Report this review (#94025)
Posted Tuesday, October 10, 2006 | Review Permalink
5 stars I am quite familiar with this album, but something happened to me last night while hearing it. I never fully realized just how good of a debut album this really is. It's safe to say that this is even one of Gentle Giant's best. Every single song fits a distinct level of enjoyment, which is what makes albums great to begin with. My personal favorite is Funny Ways. Starting last night, this album is easily in my top 3 favorite debut albums of all time.
Report this review (#97519)
Posted Tuesday, November 7, 2006 | Review Permalink
Honorary Collaborator
4 stars An excellent album from Gentle Giant. Maybe not their best, but certainly one of the best debuts in business.

I can't make up my mind which track is my favourite, the fact that speaks for itself. There are not so many bad moments here, really. "The Queen" is unnecessary (but not bad) and perhaps the opening "Giant" is a little bit outstretched.

There's a beautiful range of instruments on this album, and almost everything is on the right place: fiery synth solos, multivocal harmonies played backwards, gentle piano parts layered over the drum solo.

You can hear the hard rock elements on this album (an on the "Acquiring The Taste" follower as well), something that will be less present on Gentle Giant's album in the forthcoming years. However, I like that blend that they utilised here.

Perhaps the highlights of the album (I already said that I can't make up my mind, really) are, nice acoustic, almost-folksy ballad parts here. But don't be misguided by the word "Ballad", nothing is simple or static here. The track are well developed, with excellent dynamics and atmospheres. Personally, i think their later works are little bit TOO developed and complex (but not less enjoyable though). There's a good amount of everything here, and this highly recommended for everyone. However, their best titles will appear in years to came. Well-deserved four stars.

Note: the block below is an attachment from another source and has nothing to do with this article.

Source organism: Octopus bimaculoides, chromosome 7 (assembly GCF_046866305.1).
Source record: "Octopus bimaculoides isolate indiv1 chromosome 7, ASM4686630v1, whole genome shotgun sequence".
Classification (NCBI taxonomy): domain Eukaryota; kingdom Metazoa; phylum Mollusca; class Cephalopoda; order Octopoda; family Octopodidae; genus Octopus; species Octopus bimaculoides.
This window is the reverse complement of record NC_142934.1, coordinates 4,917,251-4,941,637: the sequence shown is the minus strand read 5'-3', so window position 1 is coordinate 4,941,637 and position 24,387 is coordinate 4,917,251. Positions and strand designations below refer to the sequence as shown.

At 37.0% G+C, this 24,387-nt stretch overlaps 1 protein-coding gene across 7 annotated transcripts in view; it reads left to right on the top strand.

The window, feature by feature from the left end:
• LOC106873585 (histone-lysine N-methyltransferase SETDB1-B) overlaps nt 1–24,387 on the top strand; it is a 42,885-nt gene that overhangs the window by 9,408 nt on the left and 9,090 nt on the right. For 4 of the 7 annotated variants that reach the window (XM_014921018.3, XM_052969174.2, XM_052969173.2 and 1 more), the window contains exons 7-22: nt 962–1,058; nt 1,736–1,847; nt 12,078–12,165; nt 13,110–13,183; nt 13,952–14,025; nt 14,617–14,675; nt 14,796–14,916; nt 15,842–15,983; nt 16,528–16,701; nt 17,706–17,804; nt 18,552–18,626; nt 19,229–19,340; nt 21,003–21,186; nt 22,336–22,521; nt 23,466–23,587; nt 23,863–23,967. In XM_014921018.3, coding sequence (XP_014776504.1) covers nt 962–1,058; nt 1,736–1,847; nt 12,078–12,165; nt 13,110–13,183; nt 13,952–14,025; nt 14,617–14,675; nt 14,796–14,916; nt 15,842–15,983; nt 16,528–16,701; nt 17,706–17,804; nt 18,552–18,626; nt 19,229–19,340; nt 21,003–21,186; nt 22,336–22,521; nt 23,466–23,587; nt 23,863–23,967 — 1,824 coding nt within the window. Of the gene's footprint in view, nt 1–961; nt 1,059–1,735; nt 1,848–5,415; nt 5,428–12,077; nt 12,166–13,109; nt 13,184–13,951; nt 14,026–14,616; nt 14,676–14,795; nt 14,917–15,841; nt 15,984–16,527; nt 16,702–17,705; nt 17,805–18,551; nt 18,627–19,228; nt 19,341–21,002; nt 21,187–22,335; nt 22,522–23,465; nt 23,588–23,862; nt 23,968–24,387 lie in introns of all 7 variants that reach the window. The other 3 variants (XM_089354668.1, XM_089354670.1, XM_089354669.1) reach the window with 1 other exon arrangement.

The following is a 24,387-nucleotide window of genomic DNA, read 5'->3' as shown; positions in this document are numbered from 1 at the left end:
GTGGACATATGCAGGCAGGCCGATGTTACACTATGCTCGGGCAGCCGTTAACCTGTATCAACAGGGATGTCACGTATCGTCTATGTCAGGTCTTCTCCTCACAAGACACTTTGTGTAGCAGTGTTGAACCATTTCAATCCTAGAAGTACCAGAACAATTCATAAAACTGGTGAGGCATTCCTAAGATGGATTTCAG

Report this review (#97521)
Posted Tuesday, November 7, 2006 | Review Permalink
3 stars I am vaguely reminded of early Jethro Tull with this album, but perhaps it is just the muddy, early 70's production values. In any case, the beginnings of GG's unique style can be picked out of these songs. For the most part, this is probably the most accessable GG album, though that doesn't mean it is easy to absorb. This is probably most notable for being almost devoid of the complex counterpoint playing and vocalising that would dominate the next 7 albums. But that is not a bad thing.

Giant is a good opener, kicking off the album is a rocking style and featuring some nice dynamics. Funny Ways is a much simpler style ballad that would be expanded for live use and would remain in the live set for most of their career (don't let my "simpler" comment fool you though, it is still not a "simple" song). Alucard I quite enjoy for it's sinister backwards vocal treatments and interesting arrangements. Isn't it Quiet and Cold is a lovely little folky diddy with affected vocals from brother Phil. Nothing At All is the showpiece number, with a bit of an overlong drum solo that featrues some Liszt quotes toward the end, bookended by a minor key acoustic type number that is reminiscent of Funny Ways. Why Not? is a rocking song and probably the closest they ever got to blues rock were it not for Kerry Minnear's mideval interlude in the middle (with quite amusing lyrics as well). The Queen is something of a throwaway, but mildly entertaining and certainly out of character for the band (at least in relation to future albums).